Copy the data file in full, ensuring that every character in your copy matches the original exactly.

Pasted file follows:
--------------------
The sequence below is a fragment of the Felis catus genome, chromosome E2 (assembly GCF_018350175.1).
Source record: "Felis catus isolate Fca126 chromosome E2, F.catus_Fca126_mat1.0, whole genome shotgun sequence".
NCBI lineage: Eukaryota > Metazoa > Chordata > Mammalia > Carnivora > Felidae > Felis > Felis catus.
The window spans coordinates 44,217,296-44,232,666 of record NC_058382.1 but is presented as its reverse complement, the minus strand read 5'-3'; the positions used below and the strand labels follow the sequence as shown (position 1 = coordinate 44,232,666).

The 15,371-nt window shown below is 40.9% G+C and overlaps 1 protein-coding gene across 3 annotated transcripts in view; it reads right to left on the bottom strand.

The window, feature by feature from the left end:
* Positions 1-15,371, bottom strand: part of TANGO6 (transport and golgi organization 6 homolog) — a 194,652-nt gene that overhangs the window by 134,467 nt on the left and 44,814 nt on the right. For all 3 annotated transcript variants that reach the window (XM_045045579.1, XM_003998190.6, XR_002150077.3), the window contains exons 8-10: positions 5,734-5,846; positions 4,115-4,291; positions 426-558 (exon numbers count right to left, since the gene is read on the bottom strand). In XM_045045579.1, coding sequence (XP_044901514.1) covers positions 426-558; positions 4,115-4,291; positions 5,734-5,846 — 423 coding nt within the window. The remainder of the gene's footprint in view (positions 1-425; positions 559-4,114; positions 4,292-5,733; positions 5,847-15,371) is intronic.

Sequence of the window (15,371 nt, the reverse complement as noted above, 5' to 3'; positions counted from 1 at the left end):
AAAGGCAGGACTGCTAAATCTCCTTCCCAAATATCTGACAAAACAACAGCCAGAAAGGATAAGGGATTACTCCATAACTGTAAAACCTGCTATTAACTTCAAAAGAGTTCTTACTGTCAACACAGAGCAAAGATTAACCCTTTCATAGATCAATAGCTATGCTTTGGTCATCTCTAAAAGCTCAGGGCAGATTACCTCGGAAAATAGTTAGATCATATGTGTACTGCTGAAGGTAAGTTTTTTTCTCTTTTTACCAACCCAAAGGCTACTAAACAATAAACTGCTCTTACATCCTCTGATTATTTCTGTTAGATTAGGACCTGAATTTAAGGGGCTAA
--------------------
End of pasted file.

The sequence below is a fragment of the Felis catus genome, chromosome E2 (assembly GCF_018350175.1).
Source record: "Felis catus isolate Fca126 chromosome E2, F.catus_Fca126_mat1.0, whole genome shotgun sequence".
NCBI lineage: Eukaryota > Metazoa > Chordata > Mammalia > Carnivora > Felidae > Felis > Felis catus.
The window spans coordinates 44,217,296-44,232,666 of record NC_058382.1 but is presented as its reverse complement, the minus strand read 5'-3'; the positions used below and the strand labels follow the sequence as shown (position 1 = coordinate 44,232,666).

The 15,371-nt window shown below is 40.9% G+C and overlaps 1 protein-coding gene across 3 annotated transcripts in view; it reads right to left on the bottom strand.

The window, feature by feature from the left end:
* Positions 1-15,371, bottom strand: part of TANGO6 (transport and golgi organization 6 homolog) — a 194,652-nt gene that overhangs the window by 134,467 nt on the left and 44,814 nt on the right. For all 3 annotated transcript variants that reach the window (XM_045045579.1, XM_003998190.6, XR_002150077.3), the window contains exons 8-10: positions 5,734-5,846; positions 4,115-4,291; positions 426-558 (exon numbers count right to left, since the gene is read on the bottom strand). In XM_045045579.1, coding sequence (XP_044901514.1) covers positions 426-558; positions 4,115-4,291; positions 5,734-5,846 — 423 coding nt within the window. The remainder of the gene's footprint in view (positions 1-425; positions 559-4,114; positions 4,292-5,733; positions 5,847-15,371) is intronic.

Sequence of the window (15,371 nt, the reverse complement as noted above, 5' to 3'; positions counted from 1 at the left end):
AAAGGCAGGACTGCTAAATCTCCTTCCCAAATATCTGACAAAACAACAGCCAGAAAGGATAAGGGATTACTCCATAACTGTAAAACCTGCTATTAACTTCAAAAGAGTTCTTACTGTCAACACAGAGCAAAGATTAACCCTTTCATAGATCAATAGCTATGCTTTGGTCATCTCTAAAAGCTCAGGGCAGATTACCTCGGAAAATAGTTAGATCATATGTGTACTGCTGAAGGTAAGTTTTTTTCTCTTTTTACCAACCCAAAGGCTACTAAACAATAAACTGCTCTTACATCCTCTGATTATTTCTGTTAGATTAGGACCTGAATTTAAGGGGCTAA